1. Bibliography
  2. Skj B = Finnur Jónsson, ed. 1912-15b. Den norsk-islandske skjaldedigtning. B: Rettet tekst. 2 vols. Copenhagen: Villadsen & Christensen. Rpt. 1973. Copenhagen: Rosenkilde & Bagger.
  3. Fms = Sveinbjörn Egilsson et al., eds. 1825-37. Fornmanna sögur eptir gömlum handritum útgefnar að tilhlutun hins norræna fornfræða fèlags. 12 vols. Copenhagen: Popp.
  4. Skald = Kock, Ernst Albin, ed. 1946-50. Den norsk-isländska skaldediktningen. 2 vols. Lund: Gleerup.
  5. NN = Kock, Ernst Albin. 1923-44. Notationes Norrœnæ: Anteckningar till Edda och skaldediktning. Lunds Universitets årsskrift new ser. 1. 28 vols. Lund: Gleerup.
  6. Meissner = Meissner, Rudolf. 1921. Die Kenningar der Skalden: Ein Beitrag zur skaldischen Poetik. Rheinische Beiträge und Hülfsbücher zur germanischen Philologie und Volkskunde 1. Bonn and Leipzig: Schroeder. Rpt. 1984. Hildesheim etc.: Olms.
  7. LP = Finnur Jónsson, ed. 1931. Lexicon poeticum antiquæ linguæ septentrionalis: Ordbog over det norsk-islandske skjaldesprog oprindelig forfattet af Sveinbjörn Egilsson. 2nd edn. Copenhagen: Møller.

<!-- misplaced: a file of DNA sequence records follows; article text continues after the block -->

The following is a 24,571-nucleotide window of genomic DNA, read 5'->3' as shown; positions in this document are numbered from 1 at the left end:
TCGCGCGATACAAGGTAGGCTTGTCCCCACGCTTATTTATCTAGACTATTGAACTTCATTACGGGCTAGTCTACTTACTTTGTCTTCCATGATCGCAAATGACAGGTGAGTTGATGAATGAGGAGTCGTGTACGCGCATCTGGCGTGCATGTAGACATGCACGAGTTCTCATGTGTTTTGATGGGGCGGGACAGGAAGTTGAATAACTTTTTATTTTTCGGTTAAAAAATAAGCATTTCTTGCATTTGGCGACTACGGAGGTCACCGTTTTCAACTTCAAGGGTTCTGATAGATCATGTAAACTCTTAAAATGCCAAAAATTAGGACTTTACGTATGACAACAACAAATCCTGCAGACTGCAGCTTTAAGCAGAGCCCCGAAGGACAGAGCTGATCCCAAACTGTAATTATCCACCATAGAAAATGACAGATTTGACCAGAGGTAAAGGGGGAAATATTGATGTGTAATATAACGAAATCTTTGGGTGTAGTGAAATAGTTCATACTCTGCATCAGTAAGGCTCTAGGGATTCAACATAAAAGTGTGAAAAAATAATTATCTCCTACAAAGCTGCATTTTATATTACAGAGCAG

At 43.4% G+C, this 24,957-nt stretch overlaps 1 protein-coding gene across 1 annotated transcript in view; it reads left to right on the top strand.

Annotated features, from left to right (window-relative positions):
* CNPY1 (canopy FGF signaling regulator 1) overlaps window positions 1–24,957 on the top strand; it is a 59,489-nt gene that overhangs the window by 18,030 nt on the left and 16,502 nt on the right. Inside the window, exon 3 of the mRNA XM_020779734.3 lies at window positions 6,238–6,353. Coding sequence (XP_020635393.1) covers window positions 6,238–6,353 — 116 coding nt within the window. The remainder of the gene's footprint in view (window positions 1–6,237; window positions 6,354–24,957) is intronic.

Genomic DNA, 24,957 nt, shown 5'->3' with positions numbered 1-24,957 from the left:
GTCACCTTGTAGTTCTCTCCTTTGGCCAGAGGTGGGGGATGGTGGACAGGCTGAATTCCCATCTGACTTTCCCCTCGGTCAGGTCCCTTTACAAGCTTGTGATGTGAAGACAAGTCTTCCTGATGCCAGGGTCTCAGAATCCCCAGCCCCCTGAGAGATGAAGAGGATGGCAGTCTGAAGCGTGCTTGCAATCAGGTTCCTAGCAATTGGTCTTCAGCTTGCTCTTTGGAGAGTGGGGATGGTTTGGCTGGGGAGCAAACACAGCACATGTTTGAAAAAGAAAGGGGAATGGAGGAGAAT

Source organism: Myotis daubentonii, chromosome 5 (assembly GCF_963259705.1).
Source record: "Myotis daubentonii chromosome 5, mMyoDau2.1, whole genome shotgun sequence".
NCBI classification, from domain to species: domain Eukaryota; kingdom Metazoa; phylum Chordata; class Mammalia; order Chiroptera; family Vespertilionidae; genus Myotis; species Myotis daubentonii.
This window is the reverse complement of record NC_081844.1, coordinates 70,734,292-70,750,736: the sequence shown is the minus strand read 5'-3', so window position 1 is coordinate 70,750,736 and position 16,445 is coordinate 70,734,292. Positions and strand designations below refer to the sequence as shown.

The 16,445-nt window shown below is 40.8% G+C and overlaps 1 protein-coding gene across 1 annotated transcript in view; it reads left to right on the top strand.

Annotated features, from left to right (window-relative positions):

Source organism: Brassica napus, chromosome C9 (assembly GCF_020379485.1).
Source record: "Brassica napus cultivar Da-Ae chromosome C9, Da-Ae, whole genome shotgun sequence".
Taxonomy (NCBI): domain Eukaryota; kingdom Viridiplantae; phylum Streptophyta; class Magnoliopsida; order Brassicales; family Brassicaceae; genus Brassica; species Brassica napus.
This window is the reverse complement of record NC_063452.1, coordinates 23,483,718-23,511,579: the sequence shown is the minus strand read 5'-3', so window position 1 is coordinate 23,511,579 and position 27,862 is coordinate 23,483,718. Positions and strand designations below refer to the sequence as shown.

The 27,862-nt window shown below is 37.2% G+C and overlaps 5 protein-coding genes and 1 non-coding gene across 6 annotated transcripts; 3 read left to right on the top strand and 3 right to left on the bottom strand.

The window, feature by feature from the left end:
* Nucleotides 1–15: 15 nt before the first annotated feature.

8. ANG = Noreen, Adolf. 1923. Altnordische Grammatik I: Altisländische und altnorwegische Grammatik (Laut- und Flexionslehre) unter Berücksichtigung des Urnordischen. 4th edn. Halle: Niemeyer. 1st edn. 1884. 5th unrev. edn. 1970. Tübingen: Niemeyer.
  9. Falk, Hjalmar. 1912. Altnordisches Seewesen. Wörter und Sachen 4. Heidelberg: Winter.
  10. Fritzner = Fritzner, Johan. 1883-96. Ordbog over det gamle norske sprog. 3 vols. Kristiania (Oslo): Den norske forlagsforening. 4th edn. Rpt. 1973. Oslo etc.: Universitetsforlaget.
  11. ÍF 34 = Orkneyinga saga. Ed. Finnbogi Guðmundsson. 1965.
  12. ÍF 26-8 = Heimskringla. Ed. Bjarni Aðalbjarnarson. 1941-51.
  13. F 1871 = Unger, C. R., ed. 1871. Fríssbók: Codex Frisianus. En samling af norske konge-sagaer. Christiania (Oslo): Malling.
  14. E 1916 = Finnur Jónsson, ed. 1916. Eirspennill: AM 47 fol. Nóregs konunga sǫgur: Magnús góði – Hákon gamli. Kristiania (Oslo): Den norske historiske kildeskriftskommission.